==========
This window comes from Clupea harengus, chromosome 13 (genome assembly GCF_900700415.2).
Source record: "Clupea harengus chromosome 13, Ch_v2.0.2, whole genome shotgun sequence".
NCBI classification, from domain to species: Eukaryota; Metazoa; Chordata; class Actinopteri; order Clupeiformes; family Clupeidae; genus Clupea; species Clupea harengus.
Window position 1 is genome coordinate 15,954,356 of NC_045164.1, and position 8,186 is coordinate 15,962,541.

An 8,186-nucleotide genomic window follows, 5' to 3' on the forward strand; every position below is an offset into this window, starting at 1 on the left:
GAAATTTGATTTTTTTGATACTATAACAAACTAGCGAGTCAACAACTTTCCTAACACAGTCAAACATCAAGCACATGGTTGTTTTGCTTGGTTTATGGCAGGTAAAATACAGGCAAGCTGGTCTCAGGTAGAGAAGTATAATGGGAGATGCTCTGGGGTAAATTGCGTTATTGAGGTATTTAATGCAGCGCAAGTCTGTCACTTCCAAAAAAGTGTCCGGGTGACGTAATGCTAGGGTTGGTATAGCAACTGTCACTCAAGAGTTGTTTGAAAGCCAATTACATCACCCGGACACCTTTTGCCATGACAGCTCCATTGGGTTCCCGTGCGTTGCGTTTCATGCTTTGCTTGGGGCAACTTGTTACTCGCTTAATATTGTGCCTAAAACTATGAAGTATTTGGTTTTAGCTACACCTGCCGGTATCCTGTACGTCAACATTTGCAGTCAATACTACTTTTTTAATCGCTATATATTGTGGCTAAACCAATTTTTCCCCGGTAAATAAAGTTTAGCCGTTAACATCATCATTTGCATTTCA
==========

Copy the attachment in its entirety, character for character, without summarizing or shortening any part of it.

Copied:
This window comes from Clupea harengus, chromosome 13 (genome assembly GCF_900700415.2).
Source record: "Clupea harengus chromosome 13, Ch_v2.0.2, whole genome shotgun sequence".
NCBI classification, from domain to species: Eukaryota; Metazoa; Chordata; class Actinopteri; order Clupeiformes; family Clupeidae; genus Clupea; species Clupea harengus.
Window position 1 is genome coordinate 15,954,356 of NC_045164.1, and position 8,186 is coordinate 15,962,541.

An 8,186-nucleotide genomic window follows, 5' to 3' on the forward strand; every position below is an offset into this window, starting at 1 on the left:
GAAATTTGATTTTTTTGATACTATAACAAACTAGCGAGTCAACAACTTTCCTAACACAGTCAAACATCAAGCACATGGTTGTTTTGCTTGGTTTATGGCAGGTAAAATACAGGCAAGCTGGTCTCAGGTAGAGAAGTATAATGGGAGATGCTCTGGGGTAAATTGCGTTATTGAGGTATTTAATGCAGCGCAAGTCTGTCACTTCCAAAAAAGTGTCCGGGTGACGTAATGCTAGGGTTGGTATAGCAACTGTCACTCAAGAGTTGTTTGAAAGCCAATTACATCACCCGGACACCTTTTGCCATGACAGCTCCATTGGGTTCCCGTGCGTTGCGTTTCATGCTTTGCTTGGGGCAACTTGTTACTCGCTTAATATTGTGCCTAAAACTATGAAGTATTTGGTTTTAGCTACACCTGCCGGTATCCTGTACGTCAACATTTGCAGTCAATACTACTTTTTTAATCGCTATATATTGTGGCTAAACCAATTTTTCCCCGGTAAATAAAGTTTAGCCGTTAACATCATCATTTGCATTTCA